I really loved the mornings on Cape Cod. The bogs and estuaries change with the tides and the fog. I would visit the same places day after day and was never disappointed. I was also rarely disappointed in our choices for meals. Al and I dropped Peg off at a laundromat one morning and then returned as she was finishing folding her clothes. There are two shops nearby we decided to visit and tucked in by them was a little cafe. The waitress was funny and friendly. The food was excellent. I had a tuna Caesar salad. I asked if it was from a tuna fillet or just out of a can. “Tuna salad made from a can,” was my answer. It was excellent. I might make it on my own one day. Al had a Reuben sandwich on a “bulky” roll. He had to ask about the bulky. It was chewey and yet soft. The corned beef and cheese spilled out. He managed to eat it all.

It’s always tough to live up to high expectations. Al highly recommended Captain Parker’s Pub for dinner. He raved about it. We saved it for our final meal in Cape Cod. The food was good, but the restuarant was loud, we were seated by the door, and the waitress was abrupt. She also forgot to serve us bread with our meal. On the plus side, however the food was good. I followed Al’s advice and ordered the seafood pasta. The seafood included lobster, prawns and mussels in a heavy cream sauce. I wouldn’t have thought the mussels would work with the cream sauce, but they were excellent. I had to walk over to the service counter and retrieve a table dispenser of cheese. This irritated me. Al’s scallops were great. He knows what he likes. Peg ordered mussels, which surprised me. Like mine they were wonderful with a nice broth. I had to catch the waitress, though and ask for bread, so Peg could enjoy sopping up the broth with the bread. This is one of the joys of ordering mussels or steamed clams. Broth and bread are major requirements. The three of us shared an apple crisp with vanilla ice cream.

After finishing our meals at Captain Parker’s Pub, we walked behind to the parking lot to the ZooAquarium. Peg sat on Flipper to rest in the cool evening breeze. Our eight days on Cape Cod had worn us out. Even though we had cut our activities to almost nothing for the last day, we were all still tired. I think we were all a little sad that it was almost over as well.

Planning Your Summer Wedding in Seattle – 4 Tips to Avoid Traffic & Timing Wedding Day Nightmares

If you are planning a summer wedding in Seattle, you need to be “traffic savvy” to avoid traffic and/or timing issues that may create unexpected problems on your wedding day.

So, here is a “crash course” to help you navigate heavy summer car and ferry traffic in Seattle as you put together the time line for your wedding events and your wedding day. This includes four 4 Emerald city traffic and timing strategies to help insure a successful wedding day tips.

4 Seattle Traffic And Timing Tips To Insure A Successful Wedding Day

1) Implement The ’30 Minute Rule’ For Your Seattle Wedding: Because traffic during the summer months in Seattle is often unpredictable and more nuts than usual, one of the best tactics you can employ for all events around your wedding day is to implement the “30 Minute Rule.” If your wedding ceremony is scheduled to start at 5:30 p.m., put 5:00 p.m. on the invites. If your rehearsal is set for 1:00 p.m., tell your family and friends to arrive at 12:30 p.m.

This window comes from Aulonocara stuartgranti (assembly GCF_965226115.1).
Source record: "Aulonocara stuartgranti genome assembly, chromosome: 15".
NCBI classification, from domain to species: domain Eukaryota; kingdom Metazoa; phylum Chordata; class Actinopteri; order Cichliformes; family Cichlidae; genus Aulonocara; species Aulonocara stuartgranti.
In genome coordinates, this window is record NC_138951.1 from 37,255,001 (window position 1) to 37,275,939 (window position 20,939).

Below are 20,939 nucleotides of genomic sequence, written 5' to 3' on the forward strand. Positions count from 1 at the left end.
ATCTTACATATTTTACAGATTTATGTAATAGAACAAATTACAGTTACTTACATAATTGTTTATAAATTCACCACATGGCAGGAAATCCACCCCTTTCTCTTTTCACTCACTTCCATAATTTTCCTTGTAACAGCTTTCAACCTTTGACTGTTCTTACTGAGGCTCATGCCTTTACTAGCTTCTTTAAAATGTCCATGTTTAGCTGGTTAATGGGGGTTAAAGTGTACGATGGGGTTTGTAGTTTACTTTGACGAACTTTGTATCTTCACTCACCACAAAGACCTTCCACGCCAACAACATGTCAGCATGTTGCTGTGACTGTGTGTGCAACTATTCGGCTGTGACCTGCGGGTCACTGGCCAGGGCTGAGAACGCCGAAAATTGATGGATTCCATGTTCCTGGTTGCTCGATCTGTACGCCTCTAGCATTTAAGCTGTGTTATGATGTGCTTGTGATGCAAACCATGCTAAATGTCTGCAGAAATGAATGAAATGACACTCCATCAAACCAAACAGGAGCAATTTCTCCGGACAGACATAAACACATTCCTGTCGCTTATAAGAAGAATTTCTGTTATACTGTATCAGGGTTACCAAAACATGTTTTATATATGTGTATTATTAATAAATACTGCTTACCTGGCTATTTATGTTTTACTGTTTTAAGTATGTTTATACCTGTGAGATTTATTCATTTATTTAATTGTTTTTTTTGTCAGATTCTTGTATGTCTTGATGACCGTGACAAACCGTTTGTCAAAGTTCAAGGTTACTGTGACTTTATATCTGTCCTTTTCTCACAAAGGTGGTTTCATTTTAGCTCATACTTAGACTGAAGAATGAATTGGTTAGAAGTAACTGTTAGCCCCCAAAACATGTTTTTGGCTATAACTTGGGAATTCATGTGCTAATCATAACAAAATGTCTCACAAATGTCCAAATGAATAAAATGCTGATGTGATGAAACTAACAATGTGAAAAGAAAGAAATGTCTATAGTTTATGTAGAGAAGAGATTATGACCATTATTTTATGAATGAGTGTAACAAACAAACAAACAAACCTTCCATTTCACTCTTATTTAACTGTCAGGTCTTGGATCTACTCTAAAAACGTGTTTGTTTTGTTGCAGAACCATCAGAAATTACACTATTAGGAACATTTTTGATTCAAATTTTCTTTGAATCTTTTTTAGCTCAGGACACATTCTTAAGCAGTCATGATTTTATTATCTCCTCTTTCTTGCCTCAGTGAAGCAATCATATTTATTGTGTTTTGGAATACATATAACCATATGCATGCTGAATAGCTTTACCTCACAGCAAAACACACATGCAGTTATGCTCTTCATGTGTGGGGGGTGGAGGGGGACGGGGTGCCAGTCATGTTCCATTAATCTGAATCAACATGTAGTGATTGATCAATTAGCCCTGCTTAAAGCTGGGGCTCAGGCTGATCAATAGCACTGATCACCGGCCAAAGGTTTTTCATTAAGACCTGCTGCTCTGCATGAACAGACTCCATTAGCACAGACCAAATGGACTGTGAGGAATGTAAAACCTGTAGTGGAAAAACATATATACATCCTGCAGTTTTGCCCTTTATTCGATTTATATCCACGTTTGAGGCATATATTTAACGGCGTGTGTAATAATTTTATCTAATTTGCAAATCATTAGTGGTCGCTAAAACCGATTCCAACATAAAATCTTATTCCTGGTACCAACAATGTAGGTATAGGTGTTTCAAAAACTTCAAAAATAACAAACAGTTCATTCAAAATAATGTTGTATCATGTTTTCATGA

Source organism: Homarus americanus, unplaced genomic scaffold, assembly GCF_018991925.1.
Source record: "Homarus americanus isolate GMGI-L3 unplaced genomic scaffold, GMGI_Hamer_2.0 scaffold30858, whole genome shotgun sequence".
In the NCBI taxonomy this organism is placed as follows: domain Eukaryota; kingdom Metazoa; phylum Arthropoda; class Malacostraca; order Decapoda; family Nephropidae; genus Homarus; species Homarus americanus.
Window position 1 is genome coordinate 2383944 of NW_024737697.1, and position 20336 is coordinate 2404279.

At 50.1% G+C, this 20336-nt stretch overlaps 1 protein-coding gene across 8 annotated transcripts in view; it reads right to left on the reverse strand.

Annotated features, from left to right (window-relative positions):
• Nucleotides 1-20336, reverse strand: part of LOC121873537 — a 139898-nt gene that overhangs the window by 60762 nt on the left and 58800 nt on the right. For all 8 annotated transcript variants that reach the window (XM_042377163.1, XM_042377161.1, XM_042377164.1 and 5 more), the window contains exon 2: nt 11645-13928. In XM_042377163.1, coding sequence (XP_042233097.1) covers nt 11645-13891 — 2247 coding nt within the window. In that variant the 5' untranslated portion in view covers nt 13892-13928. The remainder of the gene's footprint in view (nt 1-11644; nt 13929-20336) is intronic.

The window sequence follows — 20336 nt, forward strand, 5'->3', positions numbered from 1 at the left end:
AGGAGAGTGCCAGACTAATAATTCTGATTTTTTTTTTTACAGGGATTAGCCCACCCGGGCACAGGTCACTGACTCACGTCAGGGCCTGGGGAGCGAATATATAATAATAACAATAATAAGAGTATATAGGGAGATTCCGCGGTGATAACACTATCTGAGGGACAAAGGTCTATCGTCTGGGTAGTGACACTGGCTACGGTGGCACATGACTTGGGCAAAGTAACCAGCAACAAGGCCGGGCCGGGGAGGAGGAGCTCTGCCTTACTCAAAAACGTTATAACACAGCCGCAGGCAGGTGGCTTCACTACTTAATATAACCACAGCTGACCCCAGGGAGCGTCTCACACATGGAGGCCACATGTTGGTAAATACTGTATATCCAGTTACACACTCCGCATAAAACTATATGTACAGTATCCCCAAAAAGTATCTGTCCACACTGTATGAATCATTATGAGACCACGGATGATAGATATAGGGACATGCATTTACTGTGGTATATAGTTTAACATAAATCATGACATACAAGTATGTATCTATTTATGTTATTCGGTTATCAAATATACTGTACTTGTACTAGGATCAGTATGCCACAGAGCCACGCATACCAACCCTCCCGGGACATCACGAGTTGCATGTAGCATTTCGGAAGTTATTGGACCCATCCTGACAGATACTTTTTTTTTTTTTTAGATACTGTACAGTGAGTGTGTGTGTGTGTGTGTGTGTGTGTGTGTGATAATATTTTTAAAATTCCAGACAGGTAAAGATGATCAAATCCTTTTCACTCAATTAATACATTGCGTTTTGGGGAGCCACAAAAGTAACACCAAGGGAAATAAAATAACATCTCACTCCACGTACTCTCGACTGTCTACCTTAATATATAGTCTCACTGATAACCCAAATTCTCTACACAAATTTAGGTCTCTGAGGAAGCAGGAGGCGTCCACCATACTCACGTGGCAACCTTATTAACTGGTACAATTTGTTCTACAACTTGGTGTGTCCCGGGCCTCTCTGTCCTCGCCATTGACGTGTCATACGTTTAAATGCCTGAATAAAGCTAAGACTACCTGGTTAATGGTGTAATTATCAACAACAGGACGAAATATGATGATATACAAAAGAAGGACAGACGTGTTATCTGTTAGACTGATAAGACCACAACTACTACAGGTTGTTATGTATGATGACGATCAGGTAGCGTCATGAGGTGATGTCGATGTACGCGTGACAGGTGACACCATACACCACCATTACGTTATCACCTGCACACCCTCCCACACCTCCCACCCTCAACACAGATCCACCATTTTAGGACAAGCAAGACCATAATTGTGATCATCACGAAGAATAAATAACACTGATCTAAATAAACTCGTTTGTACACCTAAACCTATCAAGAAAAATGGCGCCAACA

Seattle traffic is insane in the busy Summer months. Tourists by the thousands invade the area and thousands more arrive each week to hop cruise ships to Alaska. Nothing creates more stress for a bride or groom than late starting wedding events and family/friends and wedding party members who are late. So, be pro-active and opt for the “30 Minute Rule” and plan your wedding around this principle for more ease and less stress.

2) Plan Your Wedding Around Seattle’s Monster Summer Events: Each Summer, Seattle hosts a number of big annual events that create mini traffic tsunamis. If your wedding is on one of these Summer weekends, you will need to insure that your people take alternate routes, avoid certain bridges and/or leave plenty of “fudge time” for traffic congestion and road/bridge closures. Examples include:

~ Torchlight Parade Weekend ~ Streets in downtown Seattle area closed for a big Friday night parade that creates traffic congestion for hours.

~ Seafair Weekend ~ The two bridges across Lake Washington are closed at different times over 4 days for a weekend in August (usually the first or second weekend of August), creating traffic nightmares between Seattle and the Eastside. Check out the Seafair website for bridge closure information and plan accordingly.

~ Road Closures ~ Each Summer, the Washington State Department of Transportation schedules big road projects and/or road closures throughout the Seattle area. Visit the WA State DOT website for updated information: http://www.wsdot.wa.gov/traffic/trafficalerts/PugetSound.aspx.

~ Bellevue Arts & Crafts Festival ~ A huge festival in downtown Bellevue creates serious local traffic problems on the last weekend of July.

And these are just 4 examples!

3) Do Your Seattle Wedding Plans Involve A Ferry? Beware! If your wedding plans for Seattle include a ferry ride, plan for longer ferry lines in the Summer months and create ‘buffer time” as you plan your wedding events. Ferries most impacted: downtown Seattle to Bainbridge Island, Edmonds to Kingston, downtown Seattle to Bremerton, Port Townsend to Keystone, Mukilteo to Clinton and all ferry runs to/from the San Juan Islands. The Washington State Ferry system website has all updated information.